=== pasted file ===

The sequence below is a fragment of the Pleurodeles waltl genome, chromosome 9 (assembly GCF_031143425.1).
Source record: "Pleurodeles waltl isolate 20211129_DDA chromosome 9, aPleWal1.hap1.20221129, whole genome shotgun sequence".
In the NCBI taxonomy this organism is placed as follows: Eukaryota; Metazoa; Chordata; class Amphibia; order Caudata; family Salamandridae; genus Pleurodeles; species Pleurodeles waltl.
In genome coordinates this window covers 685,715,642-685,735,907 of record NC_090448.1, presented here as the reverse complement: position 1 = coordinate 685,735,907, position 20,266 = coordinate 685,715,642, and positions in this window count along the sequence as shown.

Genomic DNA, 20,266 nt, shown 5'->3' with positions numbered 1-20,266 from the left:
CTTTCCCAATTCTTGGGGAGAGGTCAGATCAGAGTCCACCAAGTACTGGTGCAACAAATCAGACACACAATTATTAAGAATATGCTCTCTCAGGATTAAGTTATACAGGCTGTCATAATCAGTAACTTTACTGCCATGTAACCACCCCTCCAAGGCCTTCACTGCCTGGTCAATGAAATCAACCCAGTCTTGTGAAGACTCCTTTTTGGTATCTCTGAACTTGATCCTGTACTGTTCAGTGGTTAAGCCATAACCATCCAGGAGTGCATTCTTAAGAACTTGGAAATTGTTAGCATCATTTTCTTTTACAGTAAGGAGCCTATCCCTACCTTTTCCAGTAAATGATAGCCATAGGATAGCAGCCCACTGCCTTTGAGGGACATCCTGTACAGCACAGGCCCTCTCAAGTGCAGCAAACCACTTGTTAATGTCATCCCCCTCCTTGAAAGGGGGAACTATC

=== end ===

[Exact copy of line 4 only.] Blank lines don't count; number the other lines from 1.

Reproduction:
In genome coordinates this window covers 685,715,642-685,735,907 of record NC_090448.1, presented here as the reverse complement: position 1 = coordinate 685,735,907, position 20,266 = coordinate 685,715,642, and positions in this window count along the sequence as shown.